Jill C. Fehrenbacher, PhD
Associate Professor of Pharmacology & Toxicology
Dr. Fehrenbacher received a B.S. from the University of Southern Indiana in 1999 and a Ph.D. from Indiana University in 2005. She completed her postdoctoral fellowship in the Department of Endodontics at the University of Texas Health Science Center in San Antonio. In 2010, she joined Indiana University as an Assistant Professor with a primary appointment in the Department of Pharmacology and Toxicology and as a member of the Stark Neurosciences Research Institute.
2009: Maria Yeung Dental Research Award, University of Texas Health Science Center at San Antonio, Texas
2008: Dental Science Symposiumn, 1st Place, Postdoctoral Division, University of Texas Health Science Center at San Antonio, Texas
2008: Center for Biomedical Neuroscience Annual Retreat, First Place Postdoctoral Division, University of Texas Health Science Center at San Antonio, Texas
2004 - 2005: K.K. Chen Fellowship, Indiana University School of Medicine, Indianapolis, Indiana
2002: Graduate Student Educational Enhancement Award, Indiana University Graduate School, Indianapolis, Indiana
1995 - 1999: Scholastic Excellence Award, University of Southern Indiana, Evansville, Indiana
1998 - 1999: Bertram Bennett Athletic and Academic Excellence Scholarship, University of Southern Indiana, Evansville, Indiana
Darby LM, Meng H, Fehrenbacher JC (2017). Paclitaxel inhibits the activity and membrane localization of PKCα and PKCβI/II to elicit a decrease in stimulated calcitonin gene-related peptide release from cultured sensory neurons, Molecular and Cellular Neuroscience, 82: 105.
Shah F, Logsdon D, Messman R, Fehrenbacher JC, Fishel M, Kelley M (2017). Exploiting the APE1-Ref-1 node in cancer signaling and other diseases: from bench to clinic. Nature Partner Journals Precision Oncology, 1: Article #19.
Fehrenbacher JC and Richardson JD (2017). NSAIDs and Acetaminophen. Brody's Human Pharmacology: Mechanism-Based Therapeutics, 6th edition, in press.
Kelley M, Fehrenbacher JC (2017). Challenges and opportunities identifying therapeutic targets for chemotherapy-induced peripheral neuropathy resulting from oxidative DNA damage. Neural Regeneration Research, 12:72.
Malty RH, Hudmon A, Fehrenbacher JC, Vasko MR. (2016) Long-term exposure to PGE2 causes homologous desensitization of receptor-mediated activation of protein kinase A. J Neuroinflammation 11:181.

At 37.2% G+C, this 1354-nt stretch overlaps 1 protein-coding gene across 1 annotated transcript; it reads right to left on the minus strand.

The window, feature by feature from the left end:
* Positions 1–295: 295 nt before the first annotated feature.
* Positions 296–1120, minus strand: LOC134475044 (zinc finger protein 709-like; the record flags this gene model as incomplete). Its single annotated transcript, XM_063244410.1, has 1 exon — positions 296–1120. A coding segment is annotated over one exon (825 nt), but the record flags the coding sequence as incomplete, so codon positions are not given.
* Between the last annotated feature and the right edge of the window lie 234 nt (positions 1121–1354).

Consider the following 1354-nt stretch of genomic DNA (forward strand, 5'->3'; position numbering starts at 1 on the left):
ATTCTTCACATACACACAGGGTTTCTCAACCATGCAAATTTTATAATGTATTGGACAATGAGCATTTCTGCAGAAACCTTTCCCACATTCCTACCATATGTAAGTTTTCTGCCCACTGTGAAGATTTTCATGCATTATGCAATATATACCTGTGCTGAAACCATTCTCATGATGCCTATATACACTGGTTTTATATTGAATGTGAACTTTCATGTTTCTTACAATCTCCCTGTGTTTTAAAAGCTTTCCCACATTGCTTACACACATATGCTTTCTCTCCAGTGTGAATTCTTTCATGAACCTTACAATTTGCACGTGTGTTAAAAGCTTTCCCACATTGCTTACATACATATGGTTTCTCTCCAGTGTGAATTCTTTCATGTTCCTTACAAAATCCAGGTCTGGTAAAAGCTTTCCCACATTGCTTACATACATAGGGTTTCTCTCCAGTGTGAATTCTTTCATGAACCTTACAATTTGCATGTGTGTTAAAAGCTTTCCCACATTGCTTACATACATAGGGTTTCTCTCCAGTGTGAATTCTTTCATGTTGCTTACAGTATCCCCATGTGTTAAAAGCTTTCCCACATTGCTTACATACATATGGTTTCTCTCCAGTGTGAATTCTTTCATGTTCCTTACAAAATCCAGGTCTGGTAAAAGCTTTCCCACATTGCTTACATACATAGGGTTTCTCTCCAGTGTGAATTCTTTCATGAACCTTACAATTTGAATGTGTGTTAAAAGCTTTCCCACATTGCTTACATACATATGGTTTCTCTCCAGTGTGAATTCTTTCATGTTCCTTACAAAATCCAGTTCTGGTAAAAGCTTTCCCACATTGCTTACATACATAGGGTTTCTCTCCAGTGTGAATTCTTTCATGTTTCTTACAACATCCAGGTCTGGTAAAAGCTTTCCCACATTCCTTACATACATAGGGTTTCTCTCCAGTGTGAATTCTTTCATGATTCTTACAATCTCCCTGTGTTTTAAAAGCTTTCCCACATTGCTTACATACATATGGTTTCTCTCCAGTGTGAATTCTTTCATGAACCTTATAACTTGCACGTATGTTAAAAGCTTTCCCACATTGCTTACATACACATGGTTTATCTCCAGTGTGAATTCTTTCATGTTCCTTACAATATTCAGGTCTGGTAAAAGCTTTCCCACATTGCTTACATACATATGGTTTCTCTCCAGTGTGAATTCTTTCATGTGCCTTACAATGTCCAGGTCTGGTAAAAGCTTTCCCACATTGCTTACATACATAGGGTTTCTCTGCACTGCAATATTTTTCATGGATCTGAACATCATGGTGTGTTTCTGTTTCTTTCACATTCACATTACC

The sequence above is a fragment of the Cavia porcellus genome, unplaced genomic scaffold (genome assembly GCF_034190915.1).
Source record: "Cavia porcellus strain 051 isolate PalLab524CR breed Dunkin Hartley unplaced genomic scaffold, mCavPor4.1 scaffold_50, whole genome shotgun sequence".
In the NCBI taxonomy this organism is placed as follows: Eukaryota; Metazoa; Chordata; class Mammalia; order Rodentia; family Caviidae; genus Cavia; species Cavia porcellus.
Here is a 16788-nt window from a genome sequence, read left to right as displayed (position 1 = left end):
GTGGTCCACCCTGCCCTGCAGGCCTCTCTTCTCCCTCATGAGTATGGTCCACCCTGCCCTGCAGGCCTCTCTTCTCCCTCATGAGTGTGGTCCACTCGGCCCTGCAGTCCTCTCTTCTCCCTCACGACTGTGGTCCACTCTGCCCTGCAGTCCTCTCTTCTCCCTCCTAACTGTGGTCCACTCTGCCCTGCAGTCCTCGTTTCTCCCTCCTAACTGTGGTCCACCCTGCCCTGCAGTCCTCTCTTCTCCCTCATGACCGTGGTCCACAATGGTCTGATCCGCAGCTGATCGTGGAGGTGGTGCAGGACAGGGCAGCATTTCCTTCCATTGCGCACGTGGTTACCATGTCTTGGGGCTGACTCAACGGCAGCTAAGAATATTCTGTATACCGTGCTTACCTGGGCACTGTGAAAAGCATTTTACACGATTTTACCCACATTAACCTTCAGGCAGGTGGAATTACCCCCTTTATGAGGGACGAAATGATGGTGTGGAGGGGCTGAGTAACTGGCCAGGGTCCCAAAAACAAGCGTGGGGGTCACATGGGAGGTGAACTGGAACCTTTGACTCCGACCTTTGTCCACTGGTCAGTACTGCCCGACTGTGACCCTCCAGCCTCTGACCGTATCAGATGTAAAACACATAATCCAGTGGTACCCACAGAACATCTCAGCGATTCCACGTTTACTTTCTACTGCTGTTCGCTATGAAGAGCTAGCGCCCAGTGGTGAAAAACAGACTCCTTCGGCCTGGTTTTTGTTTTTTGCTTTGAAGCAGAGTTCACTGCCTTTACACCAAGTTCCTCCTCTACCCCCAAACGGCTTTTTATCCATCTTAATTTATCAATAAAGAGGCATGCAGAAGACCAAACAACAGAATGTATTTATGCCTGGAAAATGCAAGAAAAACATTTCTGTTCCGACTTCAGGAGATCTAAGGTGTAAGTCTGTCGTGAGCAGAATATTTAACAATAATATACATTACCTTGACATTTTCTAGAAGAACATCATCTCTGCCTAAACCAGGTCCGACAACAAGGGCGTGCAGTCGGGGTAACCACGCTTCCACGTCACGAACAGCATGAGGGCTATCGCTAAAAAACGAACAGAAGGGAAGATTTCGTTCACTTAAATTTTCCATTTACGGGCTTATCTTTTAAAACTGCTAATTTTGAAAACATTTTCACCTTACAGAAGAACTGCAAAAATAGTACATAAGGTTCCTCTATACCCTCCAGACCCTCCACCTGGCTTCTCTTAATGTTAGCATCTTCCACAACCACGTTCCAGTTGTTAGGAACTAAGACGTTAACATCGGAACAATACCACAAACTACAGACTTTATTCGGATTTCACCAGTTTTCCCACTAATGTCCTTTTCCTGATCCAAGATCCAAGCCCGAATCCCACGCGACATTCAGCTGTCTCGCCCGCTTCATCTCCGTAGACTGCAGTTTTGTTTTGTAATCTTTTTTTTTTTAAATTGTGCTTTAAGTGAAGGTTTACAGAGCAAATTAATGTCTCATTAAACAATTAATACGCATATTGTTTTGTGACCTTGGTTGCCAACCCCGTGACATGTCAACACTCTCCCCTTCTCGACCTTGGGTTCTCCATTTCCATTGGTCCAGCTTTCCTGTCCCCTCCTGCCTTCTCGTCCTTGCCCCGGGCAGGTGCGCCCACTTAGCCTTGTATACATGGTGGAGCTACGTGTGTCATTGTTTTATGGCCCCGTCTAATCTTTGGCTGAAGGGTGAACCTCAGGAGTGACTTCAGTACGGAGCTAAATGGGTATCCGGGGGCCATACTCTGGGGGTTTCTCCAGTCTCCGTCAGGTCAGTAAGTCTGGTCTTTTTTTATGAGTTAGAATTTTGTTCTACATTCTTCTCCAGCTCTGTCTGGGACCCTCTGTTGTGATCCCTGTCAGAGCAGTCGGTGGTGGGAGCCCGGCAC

Pittman SP, Gracias N, Fehrenbacher JC. (2016) Nerve growth factor alters microtubule targeting agent-induced neurotransmitter release but not MTA-induced neurite retraction in sensory neurons. Experimental Neurology, 279:104-115.
Duarte DB, Vasko MR, Fehrenbacher JC (2016). Models of Inflammation: Carrageenan Air Pouch. Current Protocols in Pharmacology, 72:5.6.1-9
Fehrenbacher JC, Bingener J, Aho JM, Wasky PR, Locke EE, Schwesinger WH, Van Sickle KR, Hargreaves KM (2015). Men with acute cholecystitis have higher tissue-based cytokine levels than women: a cross-sectional study. Chirurgia, 28:49-53.
Fehrenbacher JC (2015). Chemotherapy-induced peripheral neuropathy. Prog Mol Biol Tranl Sci: 131:471.
Chen X, Sun W, Glanaris NG, Riley AM, Cummins TR, Fehrenbacher JC, Obukhov AG (2014). Furanocoumarins are a novel class of modulators for the transient receptor potential vanilloid type 1 (TRPV1) channel. J Biol Chem: 289: 9600.
Pittman SP, Gracias N, Vasko MR, Fehrenbacher JC (2014). Paclitaxel alters the evoked release of calcitonin gene-related peptide from rat sensory neurons in culture. Experimental Neurology: 253: 146.
Fehrenbacher JC, Vasko MR, Duarte DB (2012). Models of Inflammation: Carrageenan- or Complete Freund’s Adjuvant-Induced Edema and Hypersensitivity in the Rat. Current Protocols in Pharmacology, 5: Unit 5.4.
Duarte DB, Vasko MR, Fehrenbacher JC (2012). Models of Inflammation: Carrageenan Air Pouch. Current Protocols in Pharmacology, 5: Unit 5.6.
Brittain JM, Duarte DB, Wilson SM, Wang Y, Zhu W, Ballard C, Khanna M, Brustovetsky T, Schmutzler BS, Xiong W, Ripsch MS, Ashpole NM, Hudmon A, Meroueh SO, Hingtgen CM, Brustovesky N, Jim X, Vasko MR, Fehrenbacher JC, Hurley JH, White FA, Khanna R. (2011) Suppression of inflammatory and neuropathic pain by uncoupling CRMP-2 from the presynaptic Ca2+ channel complex. Nature Medicine; 17:822.
Park KA, Fehrenbacher JC, Thompson EL, Guo CL, Hingtgen CM, Vasko MR. (2010) Nerve Growth Factor Augments Expression of Calcitonin Gene-Related Peptide in Sensory Neurons through activation of the Ras Signaling Cascade. Neuroscience; 171:910.
Fehrenbacher JC, Sun XX, Locke EE, Henry M, Hargreaves KM. (2009) Capsaicin-evoked iCGRP release from human dental pulp: a model system for the study of peripheral neuropeptide secretion in normal healthy tissue. Pain, 144:253-61.
Fehrenbacher JC, LoVerme J, Clarke W, Hargreaves KM, Piomelli D, Taylor BK. (2009) Rapid Pain Modulation with Nuclear Receptor Ligands. Brain Res Rev, 60:114-24.
Jeske NA, Diogenes A, Ruparel NB, Fehrenbacher JC, Henry M, Akopian AN, Hargreaves KM. (2008) A-kinase anchoring protein mediates TRPV1 thermal hyperalgesia through PKA phosphorylation of TRPV1. Pain, 138: 604-16.
Zhang Y, Fehrenbacher JC, Vasko MR, Nicol GD. (2006) Sphingosine-1-phosphate via activation of a G protein-coupled receptor(s) enhances the excitability of rat sensory neurons. J Neurophys, 96: 1042-52.
Patwardhan AM, Diogenes A, Akopian AN, Berg KA, Clarke WP, Fehrenbacher JC, Hargreaves KM. (2006). PAR-2 agonists activate trigeminal nociceptors and induce functional competence in the Delta opioid receptor. Pain, 125: 114-24.